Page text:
Lucky for us Bostonians, living in close proximity to many bodies of water lends itself to some fun activities, from taking to the beaches in the summer, to eating gluttonous amounts of fresh (or fried) seafood, and paddling, rowing, and sailing down the Charles. Double-up with a partner or head out solo to rent kayaks at these places around the city, with easy access to the water. Just be sure not to tip the boat—you do not want to be wading in the river.
Boating in Boston
Rent a single or double kayak at one of Boating in Boston’s boathouses in Wakefield, where you can explore the large Lake Quannapowitt by water and then jog the 3.5-mile perimeter loop. A little south of Wakefield is another boathouse at Spot Pond located in Middlesex Fells, where you can adventure in over 2,500 acres of land by woods or water. In the pond you can paddle out to three small islands and see different varieties of birds and other animals. If you’re taking a trip further outside the city, Boating in Boston has kayaks for rent in Newton, at Hopkinton State Park, and in Natick as well.
Paddle along the Boston Harbor in the no-wake zone overlooking the Frederick Law Olmsted-designed Worlds End peninsula, or explore the Weir River. Kayaks easily launch into the water from a floating dock, so there’s no need to hoist the boat onto the car or lug it to a faraway ramp. If you’re an avid fisher, give kayak fishing a try on a Redfish Angler with deck-mounted rod holders, accessories, and cushioned seats.
$20/hour/single, $35/hour/double, 48 George Washington Blvd., Hull, 781-962-4899, nantasketkayaks.com.
Community Boating Inc.
Take a kayak out and explore the Charles River lagoon. Paddling is limited to the basin between the Mass. Ave. and Longfellow bridges. If you like being out on the water in a manageable kayak, test the waters in a sail boat next time—this spot rents those too.
$45/day/single or double, 21 David G. Mugar Way, Boston, 617-523-1038, community-boating.org.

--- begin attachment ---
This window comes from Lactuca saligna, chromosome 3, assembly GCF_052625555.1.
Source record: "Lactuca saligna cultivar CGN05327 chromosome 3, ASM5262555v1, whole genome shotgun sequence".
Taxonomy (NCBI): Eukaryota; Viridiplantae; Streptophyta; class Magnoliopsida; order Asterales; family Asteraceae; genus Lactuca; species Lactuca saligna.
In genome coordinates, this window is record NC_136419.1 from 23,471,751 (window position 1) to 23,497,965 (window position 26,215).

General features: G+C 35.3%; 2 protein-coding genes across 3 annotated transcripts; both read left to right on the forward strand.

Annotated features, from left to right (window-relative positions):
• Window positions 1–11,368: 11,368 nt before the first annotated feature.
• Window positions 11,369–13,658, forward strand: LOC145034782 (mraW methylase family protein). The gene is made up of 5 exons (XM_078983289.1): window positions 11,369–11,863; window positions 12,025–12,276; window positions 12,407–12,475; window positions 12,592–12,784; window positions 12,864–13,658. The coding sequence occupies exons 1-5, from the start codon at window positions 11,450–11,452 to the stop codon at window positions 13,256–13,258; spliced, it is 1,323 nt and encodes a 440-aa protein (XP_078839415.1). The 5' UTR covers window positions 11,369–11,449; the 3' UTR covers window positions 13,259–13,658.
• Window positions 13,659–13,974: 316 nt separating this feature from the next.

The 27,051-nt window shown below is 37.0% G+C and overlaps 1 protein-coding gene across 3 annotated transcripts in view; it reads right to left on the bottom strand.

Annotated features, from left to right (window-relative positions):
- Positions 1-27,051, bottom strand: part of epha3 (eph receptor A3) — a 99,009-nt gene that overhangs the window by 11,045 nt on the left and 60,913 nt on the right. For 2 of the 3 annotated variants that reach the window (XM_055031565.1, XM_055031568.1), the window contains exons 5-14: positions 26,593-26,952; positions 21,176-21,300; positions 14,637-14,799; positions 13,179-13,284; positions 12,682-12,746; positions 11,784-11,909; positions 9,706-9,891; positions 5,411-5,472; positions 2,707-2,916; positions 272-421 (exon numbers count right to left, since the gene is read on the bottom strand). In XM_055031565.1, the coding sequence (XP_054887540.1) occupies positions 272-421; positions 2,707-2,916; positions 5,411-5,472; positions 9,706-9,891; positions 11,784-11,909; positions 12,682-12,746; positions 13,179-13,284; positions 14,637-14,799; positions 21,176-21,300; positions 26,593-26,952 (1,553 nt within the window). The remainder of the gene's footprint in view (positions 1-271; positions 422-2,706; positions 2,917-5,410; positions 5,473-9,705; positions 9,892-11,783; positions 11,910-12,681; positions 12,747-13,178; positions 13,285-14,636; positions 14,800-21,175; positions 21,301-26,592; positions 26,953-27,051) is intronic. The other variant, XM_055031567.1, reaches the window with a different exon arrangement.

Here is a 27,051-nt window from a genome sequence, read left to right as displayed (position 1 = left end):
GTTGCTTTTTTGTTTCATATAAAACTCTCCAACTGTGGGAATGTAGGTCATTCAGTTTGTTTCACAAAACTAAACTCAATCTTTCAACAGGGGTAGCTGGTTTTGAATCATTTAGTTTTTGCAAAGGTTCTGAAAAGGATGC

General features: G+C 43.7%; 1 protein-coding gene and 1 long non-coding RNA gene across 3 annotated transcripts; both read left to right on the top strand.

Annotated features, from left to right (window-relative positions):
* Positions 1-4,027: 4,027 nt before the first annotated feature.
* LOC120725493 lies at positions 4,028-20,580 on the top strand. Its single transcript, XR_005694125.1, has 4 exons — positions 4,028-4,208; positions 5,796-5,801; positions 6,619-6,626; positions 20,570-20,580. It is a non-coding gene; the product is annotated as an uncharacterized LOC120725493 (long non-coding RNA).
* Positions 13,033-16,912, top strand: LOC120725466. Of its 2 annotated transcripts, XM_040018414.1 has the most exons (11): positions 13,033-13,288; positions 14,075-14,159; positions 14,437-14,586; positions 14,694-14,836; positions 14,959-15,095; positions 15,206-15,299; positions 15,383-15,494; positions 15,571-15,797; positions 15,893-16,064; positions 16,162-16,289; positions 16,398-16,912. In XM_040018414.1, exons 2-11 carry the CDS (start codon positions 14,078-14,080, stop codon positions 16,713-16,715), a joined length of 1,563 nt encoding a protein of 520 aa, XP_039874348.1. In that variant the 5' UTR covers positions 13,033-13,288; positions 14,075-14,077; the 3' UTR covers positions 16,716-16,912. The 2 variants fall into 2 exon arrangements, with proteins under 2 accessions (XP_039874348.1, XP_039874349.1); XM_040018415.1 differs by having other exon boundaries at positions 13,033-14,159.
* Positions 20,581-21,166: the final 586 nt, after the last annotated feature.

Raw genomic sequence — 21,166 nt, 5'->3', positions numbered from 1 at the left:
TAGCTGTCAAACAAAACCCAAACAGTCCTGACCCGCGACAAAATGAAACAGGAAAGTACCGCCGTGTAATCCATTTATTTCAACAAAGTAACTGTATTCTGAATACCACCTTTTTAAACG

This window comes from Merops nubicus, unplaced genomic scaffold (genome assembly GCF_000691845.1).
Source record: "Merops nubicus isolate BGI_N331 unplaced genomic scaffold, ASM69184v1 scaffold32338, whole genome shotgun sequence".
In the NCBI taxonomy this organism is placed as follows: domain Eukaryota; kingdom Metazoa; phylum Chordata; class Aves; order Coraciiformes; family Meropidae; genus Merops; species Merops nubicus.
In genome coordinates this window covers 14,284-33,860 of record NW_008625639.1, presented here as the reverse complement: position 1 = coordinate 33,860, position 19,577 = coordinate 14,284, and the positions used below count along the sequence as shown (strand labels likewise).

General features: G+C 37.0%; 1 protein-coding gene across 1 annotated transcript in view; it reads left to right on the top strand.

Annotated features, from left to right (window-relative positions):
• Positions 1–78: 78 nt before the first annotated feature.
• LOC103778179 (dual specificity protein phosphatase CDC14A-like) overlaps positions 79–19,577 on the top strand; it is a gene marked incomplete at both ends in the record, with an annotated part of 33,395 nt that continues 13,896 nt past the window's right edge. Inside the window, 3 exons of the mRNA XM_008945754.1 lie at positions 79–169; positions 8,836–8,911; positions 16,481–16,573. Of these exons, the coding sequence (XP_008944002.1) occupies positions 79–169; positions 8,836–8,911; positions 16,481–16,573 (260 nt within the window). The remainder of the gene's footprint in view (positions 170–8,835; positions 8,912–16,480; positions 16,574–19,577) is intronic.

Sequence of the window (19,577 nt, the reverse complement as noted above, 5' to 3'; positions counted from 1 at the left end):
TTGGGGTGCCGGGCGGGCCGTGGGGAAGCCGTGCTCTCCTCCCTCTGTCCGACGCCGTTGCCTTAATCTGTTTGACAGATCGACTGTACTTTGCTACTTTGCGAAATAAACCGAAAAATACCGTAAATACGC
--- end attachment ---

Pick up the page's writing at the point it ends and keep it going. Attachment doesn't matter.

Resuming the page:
Float along the entire seven miles of the Mystic River, or sign up for a shuttle trip to paddle four miles upstream then catch a ride back home—the Somerville boathouse is a one-mile walk from the Assembly Row T stop, making it an accessible day trip. From the Allston/Brighton location, you’ll find a nine-mile stretch to paddle without a current and parkland on both shores, or a one-way route to drop off your rental at the Kendall Square. Starting at the Cambridge boathouse is a perfect way to see the heart of the city, as well as the Zakim Bridge, MIT, the Museum of Science, and Boston University. Or, escape the city and head to Waltham and explore the Moody Street Dam, which creates the Lakes District of the Charles, a six-mile stretch of flat water with no current. Paddle Boston also has single sea kayaks, pedal-drive kayaks, composite/thermoformed double kayaks, and kid’s kayaks for rent.
$16/hour/single, $21/hour/double, 32 Shore Dr., Somerville, 617-965-5110, 1071 Soldier’s Field, Boston, 617-965-5110, 15 Broad Canal Way, Cambridge, 617-965-5110, 195 Moody St., Waltham, 617-965-5110, paddleboston.com.
Jamaica Pond Boathouse
Head down to Jamaica Plain and after strolling through the Arboretum, take to the water on Jamaica Pond in the Emerald Necklace and enjoy a peaceful excursion.
$20/hour/double, 507 Jamaicaway, Jamaica Plain, 617-522-5061, jamaicapond.com.
South Bridge Boathouse
Located in right off the Minuteman Bike path in Concord, pick up kayaks at this boathouse to explore miles of waterways on the Assabet, Sudbury, and Concord rivers. Paddle 1.5 miles to see the Old North Bridge.
$16/hour/single, $17/hour/double, 496 Main St., Concord, 978-371-2465, southbridgeboathouse.com.
Source URL: https://www.bostonmagazine.com/health/2018/07/25/kayak-rental-boston/
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